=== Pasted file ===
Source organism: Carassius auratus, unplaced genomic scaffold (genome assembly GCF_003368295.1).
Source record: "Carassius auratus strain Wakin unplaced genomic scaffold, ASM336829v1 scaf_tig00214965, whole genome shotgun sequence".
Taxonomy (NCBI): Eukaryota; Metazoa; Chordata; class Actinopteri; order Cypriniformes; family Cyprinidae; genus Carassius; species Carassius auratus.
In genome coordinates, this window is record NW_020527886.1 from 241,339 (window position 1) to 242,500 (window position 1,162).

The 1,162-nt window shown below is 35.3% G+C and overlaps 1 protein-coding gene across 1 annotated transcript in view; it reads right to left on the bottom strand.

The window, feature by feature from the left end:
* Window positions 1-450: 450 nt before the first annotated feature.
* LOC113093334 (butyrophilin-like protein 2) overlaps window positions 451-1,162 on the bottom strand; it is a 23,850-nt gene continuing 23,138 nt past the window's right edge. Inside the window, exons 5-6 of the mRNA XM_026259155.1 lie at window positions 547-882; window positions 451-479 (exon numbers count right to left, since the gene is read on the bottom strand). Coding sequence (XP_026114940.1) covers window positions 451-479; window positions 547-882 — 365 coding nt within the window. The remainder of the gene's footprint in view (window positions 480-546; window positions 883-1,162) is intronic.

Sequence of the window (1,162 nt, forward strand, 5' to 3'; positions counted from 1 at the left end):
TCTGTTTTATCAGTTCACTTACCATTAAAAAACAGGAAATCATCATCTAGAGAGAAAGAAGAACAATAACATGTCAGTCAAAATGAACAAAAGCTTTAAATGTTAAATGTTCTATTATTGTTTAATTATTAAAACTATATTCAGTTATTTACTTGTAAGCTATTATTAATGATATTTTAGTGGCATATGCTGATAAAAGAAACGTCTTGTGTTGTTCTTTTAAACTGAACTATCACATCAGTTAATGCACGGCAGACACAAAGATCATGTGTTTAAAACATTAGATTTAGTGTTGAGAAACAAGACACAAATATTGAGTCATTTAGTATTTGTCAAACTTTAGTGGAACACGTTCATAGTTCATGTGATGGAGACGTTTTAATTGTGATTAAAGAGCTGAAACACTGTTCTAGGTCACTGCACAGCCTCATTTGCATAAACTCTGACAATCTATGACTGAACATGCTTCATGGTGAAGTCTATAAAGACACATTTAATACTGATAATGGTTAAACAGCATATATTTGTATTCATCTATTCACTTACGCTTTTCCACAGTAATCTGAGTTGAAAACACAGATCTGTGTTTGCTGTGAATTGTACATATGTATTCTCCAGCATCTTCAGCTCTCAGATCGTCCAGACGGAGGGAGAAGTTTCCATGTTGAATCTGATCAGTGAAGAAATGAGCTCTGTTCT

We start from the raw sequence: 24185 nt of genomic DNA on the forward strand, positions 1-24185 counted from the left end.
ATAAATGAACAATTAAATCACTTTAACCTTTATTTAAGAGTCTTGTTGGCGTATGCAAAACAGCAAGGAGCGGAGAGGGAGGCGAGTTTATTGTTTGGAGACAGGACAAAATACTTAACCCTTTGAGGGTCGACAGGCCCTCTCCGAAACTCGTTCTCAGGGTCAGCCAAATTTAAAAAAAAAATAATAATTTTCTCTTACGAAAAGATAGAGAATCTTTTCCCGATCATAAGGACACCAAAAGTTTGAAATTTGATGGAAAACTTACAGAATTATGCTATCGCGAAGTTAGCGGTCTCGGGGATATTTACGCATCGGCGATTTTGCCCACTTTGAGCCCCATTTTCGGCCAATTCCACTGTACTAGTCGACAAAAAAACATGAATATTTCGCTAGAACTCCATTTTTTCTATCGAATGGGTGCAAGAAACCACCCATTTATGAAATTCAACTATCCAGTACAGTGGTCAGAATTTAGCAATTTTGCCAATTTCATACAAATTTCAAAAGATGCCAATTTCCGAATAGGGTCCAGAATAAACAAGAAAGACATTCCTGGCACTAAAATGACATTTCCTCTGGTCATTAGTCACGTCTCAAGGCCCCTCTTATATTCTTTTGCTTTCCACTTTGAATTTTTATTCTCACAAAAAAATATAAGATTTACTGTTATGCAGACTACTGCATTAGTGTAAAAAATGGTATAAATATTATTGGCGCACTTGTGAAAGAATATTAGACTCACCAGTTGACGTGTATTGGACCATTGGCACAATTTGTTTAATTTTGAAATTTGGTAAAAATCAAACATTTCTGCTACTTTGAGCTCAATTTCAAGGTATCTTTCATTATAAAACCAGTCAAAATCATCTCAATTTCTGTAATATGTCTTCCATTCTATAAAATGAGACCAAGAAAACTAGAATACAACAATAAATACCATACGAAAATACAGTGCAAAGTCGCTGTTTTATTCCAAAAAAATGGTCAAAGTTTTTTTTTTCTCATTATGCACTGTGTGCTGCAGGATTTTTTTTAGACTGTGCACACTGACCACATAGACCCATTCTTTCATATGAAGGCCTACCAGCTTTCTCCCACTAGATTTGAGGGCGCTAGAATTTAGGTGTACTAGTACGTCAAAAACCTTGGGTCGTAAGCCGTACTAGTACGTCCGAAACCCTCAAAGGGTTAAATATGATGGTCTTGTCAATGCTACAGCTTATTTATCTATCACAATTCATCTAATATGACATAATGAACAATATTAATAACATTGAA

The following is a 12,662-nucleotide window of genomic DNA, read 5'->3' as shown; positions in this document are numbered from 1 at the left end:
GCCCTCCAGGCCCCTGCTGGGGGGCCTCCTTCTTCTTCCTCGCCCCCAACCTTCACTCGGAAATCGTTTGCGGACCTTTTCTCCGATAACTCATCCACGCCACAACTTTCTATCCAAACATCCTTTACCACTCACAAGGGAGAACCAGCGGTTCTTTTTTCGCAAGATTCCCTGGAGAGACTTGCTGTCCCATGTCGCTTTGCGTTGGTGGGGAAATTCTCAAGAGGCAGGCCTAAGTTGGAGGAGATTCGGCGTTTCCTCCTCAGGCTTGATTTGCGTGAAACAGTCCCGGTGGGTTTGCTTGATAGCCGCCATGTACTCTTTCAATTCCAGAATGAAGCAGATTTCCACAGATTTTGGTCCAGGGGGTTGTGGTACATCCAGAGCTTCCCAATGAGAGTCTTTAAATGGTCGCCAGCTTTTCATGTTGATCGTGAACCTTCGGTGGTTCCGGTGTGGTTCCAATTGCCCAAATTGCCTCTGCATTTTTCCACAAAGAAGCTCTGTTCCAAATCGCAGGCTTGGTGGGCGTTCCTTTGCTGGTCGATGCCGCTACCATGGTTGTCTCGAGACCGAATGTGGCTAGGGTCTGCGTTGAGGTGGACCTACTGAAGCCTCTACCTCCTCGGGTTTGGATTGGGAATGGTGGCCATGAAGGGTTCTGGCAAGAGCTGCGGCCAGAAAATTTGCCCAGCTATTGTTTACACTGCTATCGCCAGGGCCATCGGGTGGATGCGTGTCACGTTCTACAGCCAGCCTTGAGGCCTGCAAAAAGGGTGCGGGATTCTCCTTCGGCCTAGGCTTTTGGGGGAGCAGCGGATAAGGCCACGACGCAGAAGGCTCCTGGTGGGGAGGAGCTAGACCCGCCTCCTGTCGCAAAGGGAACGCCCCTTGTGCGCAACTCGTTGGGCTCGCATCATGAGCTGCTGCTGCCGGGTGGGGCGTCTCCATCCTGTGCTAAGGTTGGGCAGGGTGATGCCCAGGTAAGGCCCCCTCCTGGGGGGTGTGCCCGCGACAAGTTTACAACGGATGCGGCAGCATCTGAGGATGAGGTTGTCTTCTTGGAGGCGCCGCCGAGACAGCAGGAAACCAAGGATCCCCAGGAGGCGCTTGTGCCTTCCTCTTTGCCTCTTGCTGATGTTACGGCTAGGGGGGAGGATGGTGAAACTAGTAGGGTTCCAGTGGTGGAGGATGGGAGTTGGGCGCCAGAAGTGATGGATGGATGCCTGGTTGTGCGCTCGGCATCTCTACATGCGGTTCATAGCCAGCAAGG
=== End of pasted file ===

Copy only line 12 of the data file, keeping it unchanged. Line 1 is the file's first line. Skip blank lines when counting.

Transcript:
ATAAATGAACAATTAAATCACTTTAACCTTTATTTAAGAGTCTTGTTGGCGTATGCAAAACAGCAAGGAGCGGAGAGGGAGGCGAGTTTATTGTTTGGAGACAGGACAAAATACTTAACCCTTTGAGGGTCGACAGGCCCTCTCCGAAACTCGTTCTCAGGGTCAGCCAAATTTAAAAAAAAAATAATAATTTTCTCTTACGAAAAGATAGAGAATCTTTTCCCGATCATAAGGACACCAAAAGTTTGAAATTTGATGGAAAACTTACAGAATTATGCTATCGCGAAGTTAGCGGTCTCGGGGATATTTACGCATCGGCGATTTTGCCCACTTTGAGCCCCATTTTCGGCCAATTCCACTGTACTAGTCGACAAAAAAACATGAATATTTCGCTAGAACTCCATTTTTTCTATCGAATGGGTGCAAGAAACCACCCATTTATGAAATTCAACTATCCAGTACAGTGGTCAGAATTTAGCAATTTTGCCAATTTCATACAAATTTCAAAAGATGCCAATTTCCGAATAGGGTCCAGAATAAACAAGAAAGACATTCCTGGCACTAAAATGACATTTCCTCTGGTCATTAGTCACGTCTCAAGGCCCCTCTTATATTCTTTTGCTTTCCACTTTGAATTTTTATTCTCACAAAAAAATATAAGATTTACTGTTATGCAGACTACTGCATTAGTGTAAAAAATGGTATAAATATTATTGGCGCACTTGTGAAAGAATATTAGACTCACCAGTTGACGTGTATTGGACCATTGGCACAATTTGTTTAATTTTGAAATTTGGTAAAAATCAAACATTTCTGCTACTTTGAGCTCAATTTCAAGGTATCTTTCATTATAAAACCAGTCAAAATCATCTCAATTTCTGTAATATGTCTTCCATTCTATAAAATGAGACCAAGAAAACTAGAATACAACAATAAATACCATACGAAAATACAGTGCAAAGTCGCTGTTTTATTCCAAAAAAATGGTCAAAGTTTTTTTTTTCTCATTATGCACTGTGTGCTGCAGGATTTTTTTTAGACTGTGCACACTGACCACATAGACCCATTCTTTCATATGAAGGCCTACCAGCTTTCTCCCACTAGATTTGAGGGCGCTAGAATTTAGGTGTACTAGTACGTCAAAAACCTTGGGTCGTAAGCCGTACTAGTACGTCCGAAACCCTCAAAGGGTTAAATATGATGGTCTTGTCAATGCTACAGCTTATTTATCTATCACAATTCATCTAATATGACATAATGAACAATATTAATAACATTGAA